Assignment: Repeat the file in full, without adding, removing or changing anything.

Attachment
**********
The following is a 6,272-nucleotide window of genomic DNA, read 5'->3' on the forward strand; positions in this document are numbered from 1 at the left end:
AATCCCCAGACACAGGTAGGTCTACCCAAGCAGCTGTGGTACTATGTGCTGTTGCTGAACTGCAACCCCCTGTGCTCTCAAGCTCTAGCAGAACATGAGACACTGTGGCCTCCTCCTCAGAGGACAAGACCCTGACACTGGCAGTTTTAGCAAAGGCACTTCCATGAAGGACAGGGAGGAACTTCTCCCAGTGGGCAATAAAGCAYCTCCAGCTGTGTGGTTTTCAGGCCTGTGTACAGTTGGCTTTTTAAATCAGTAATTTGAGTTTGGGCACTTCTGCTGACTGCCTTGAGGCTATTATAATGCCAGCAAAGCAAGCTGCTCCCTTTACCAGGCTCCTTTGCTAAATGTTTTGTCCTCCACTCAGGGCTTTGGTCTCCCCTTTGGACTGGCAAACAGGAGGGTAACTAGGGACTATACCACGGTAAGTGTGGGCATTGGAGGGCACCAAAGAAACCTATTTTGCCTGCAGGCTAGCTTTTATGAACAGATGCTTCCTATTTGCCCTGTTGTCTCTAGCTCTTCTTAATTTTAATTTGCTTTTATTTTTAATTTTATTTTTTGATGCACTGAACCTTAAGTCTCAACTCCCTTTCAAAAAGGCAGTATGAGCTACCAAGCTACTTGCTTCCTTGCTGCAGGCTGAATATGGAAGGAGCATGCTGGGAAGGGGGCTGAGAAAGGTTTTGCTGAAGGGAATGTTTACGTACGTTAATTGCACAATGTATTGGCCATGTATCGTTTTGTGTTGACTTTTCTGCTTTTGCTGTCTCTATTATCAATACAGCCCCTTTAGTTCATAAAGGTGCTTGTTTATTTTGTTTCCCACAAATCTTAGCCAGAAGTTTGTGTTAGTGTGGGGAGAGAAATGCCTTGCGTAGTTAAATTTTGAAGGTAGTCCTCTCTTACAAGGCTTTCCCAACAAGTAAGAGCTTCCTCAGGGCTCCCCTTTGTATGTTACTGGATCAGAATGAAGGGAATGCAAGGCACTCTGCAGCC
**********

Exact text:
The following is a 6,272-nucleotide window of genomic DNA, read 5'->3' on the forward strand; positions in this document are numbered from 1 at the left end:
AATCCCCAGACACAGGTAGGTCTACCCAAGCAGCTGTGGTACTATGTGCTGTTGCTGAACTGCAACCCCCTGTGCTCTCAAGCTCTAGCAGAACATGAGACACTGTGGCCTCCTCCTCAGAGGACAAGACCCTGACACTGGCAGTTTTAGCAAAGGCACTTCCATGAAGGACAGGGAGGAACTTCTCCCAGTGGGCAATAAAGCAYCTCCAGCTGTGTGGTTTTCAGGCCTGTGTACAGTTGGCTTTTTAAATCAGTAATTTGAGTTTGGGCACTTCTGCTGACTGCCTTGAGGCTATTATAATGCCAGCAAAGCAAGCTGCTCCCTTTACCAGGCTCCTTTGCTAAATGTTTTGTCCTCCACTCAGGGCTTTGGTCTCCCCTTTGGACTGGCAAACAGGAGGGTAACTAGGGACTATACCACGGTAAGTGTGGGCATTGGAGGGCACCAAAGAAACCTATTTTGCCTGCAGGCTAGCTTTTATGAACAGATGCTTCCTATTTGCCCTGTTGTCTCTAGCTCTTCTTAATTTTAATTTGCTTTTATTTTTAATTTTATTTTTTGATGCACTGAACCTTAAGTCTCAACTCCCTTTCAAAAAGGCAGTATGAGCTACCAAGCTACTTGCTTCCTTGCTGCAGGCTGAATATGGAAGGAGCATGCTGGGAAGGGGGCTGAGAAAGGTTTTGCTGAAGGGAATGTTTACGTACGTTAATTGCACAATGTATTGGCCATGTATCGTTTTGTGTTGACTTTTCTGCTTTTGCTGTCTCTATTATCAATACAGCCCCTTTAGTTCATAAAGGTGCTTGTTTATTTTGTTTCCCACAAATCTTAGCCAGAAGTTTGTGTTAGTGTGGGGAGAGAAATGCCTTGCGTAGTTAAATTTTGAAGGTAGTCCTCTCTTACAAGGCTTTCCCAACAAGTAAGAGCTTCCTCAGGGCTCCCCTTTGTATGTTACTGGATCAGAATGAAGGGAATGCAAGGCACTCTGCAGCC